Your tooth may be cracked, and you may not even know it! Cracked and fractured teeth exhibit a variety of symptoms that can come and go, and cracks/fractures do not always show up on x-rays. If your tooth is cracked/fractured, you might feel occasional pain when chewing, particularly between bites as you release the pressure on your teeth. If you are experiencing these dental symptoms or suspect a cracked tooth, your regular dentist may not know how to save your tooth. As a board-certified endodontist, Dr. Kanter has specific training in diagnosing and saving a cracked tooth. Once treated, most cracked teeth continue to function and provide years of comfortable chewing.
How will my cracked/fractured tooth be treated?
The treatment of your cracked tooth depends on the type, location, and severity of the crack. Cracks and fractures usually start on the surface and work their way into the tooth toward the end of the root. Early diagnosis and treatment are essential in saving your teeth. A cracked tooth that is not treated will progressively worsen, eventually resulting in the loss of the tooth.
- Craze lines are tiny, shallow cracks that affect only the outer enamel. These cracks are extremely common in adult teeth. Craze lines cause no pain, and are of no concern beyond appearances.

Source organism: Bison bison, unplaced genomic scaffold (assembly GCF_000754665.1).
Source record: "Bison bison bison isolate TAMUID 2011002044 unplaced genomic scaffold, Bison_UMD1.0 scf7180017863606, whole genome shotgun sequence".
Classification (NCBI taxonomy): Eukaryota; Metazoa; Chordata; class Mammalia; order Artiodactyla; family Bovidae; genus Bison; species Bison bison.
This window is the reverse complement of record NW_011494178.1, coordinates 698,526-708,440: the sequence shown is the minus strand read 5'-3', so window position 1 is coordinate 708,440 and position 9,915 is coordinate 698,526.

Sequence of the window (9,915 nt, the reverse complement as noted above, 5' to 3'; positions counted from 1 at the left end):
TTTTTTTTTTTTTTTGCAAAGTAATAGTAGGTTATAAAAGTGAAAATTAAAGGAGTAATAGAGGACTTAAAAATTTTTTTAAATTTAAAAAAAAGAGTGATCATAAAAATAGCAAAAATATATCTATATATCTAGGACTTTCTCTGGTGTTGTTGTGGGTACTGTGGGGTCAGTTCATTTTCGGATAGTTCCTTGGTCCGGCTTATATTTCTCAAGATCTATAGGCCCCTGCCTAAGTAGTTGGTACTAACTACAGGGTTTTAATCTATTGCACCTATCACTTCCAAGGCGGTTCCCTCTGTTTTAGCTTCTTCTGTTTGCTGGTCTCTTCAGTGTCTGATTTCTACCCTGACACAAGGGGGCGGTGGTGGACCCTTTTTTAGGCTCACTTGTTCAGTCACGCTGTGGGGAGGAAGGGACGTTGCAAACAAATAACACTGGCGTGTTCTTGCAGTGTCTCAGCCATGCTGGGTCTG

- A fractured cusp is when a piece of your tooth’s chewing surface breaks off. A fractured cusp can often lead to pain, especially when eating. Dr. Kanter uses biomimetic techniques to restore these defects and get the tooth back in chewing condition. In certain cases, a crown may be required to completely protect the tooth from further damage.
- A cracked tooth means the crack extends from the chewing surface of your tooth vertically toward the root. The crack may gradually spread. Early diagnosis is important in order to save the tooth. If the crack has extended into the pulp, the tooth can be treated with a root canal procedure and a crown to protect the crack from spreading. If the crack extends below the gum line, the tooth cannot be saved and will need to be extracted. That’s why early treatment is so important.
- A split tooth is often the result of the long-term progression of a cracked tooth, and means that the tooth has split into distinct segments that can be separated. A split tooth cannot be saved intact. The position and extent of the crack, however, will determine whether any portion of the tooth can be saved. In some cases, endodontic treatment may be performed to save a portion of the tooth.
- A vertical root fracture begins in the root of the tooth and extends toward the chewing surface. These may go unnoticed until surrounding bone and gum tissue become infected. Treatment may involve extraction of the tooth. However, endodontic surgery is sometimes appropriate if a tooth can be saved by removal of the fractured portion.
- Cracking the Cracked Tooth Code, American Association of Endodontists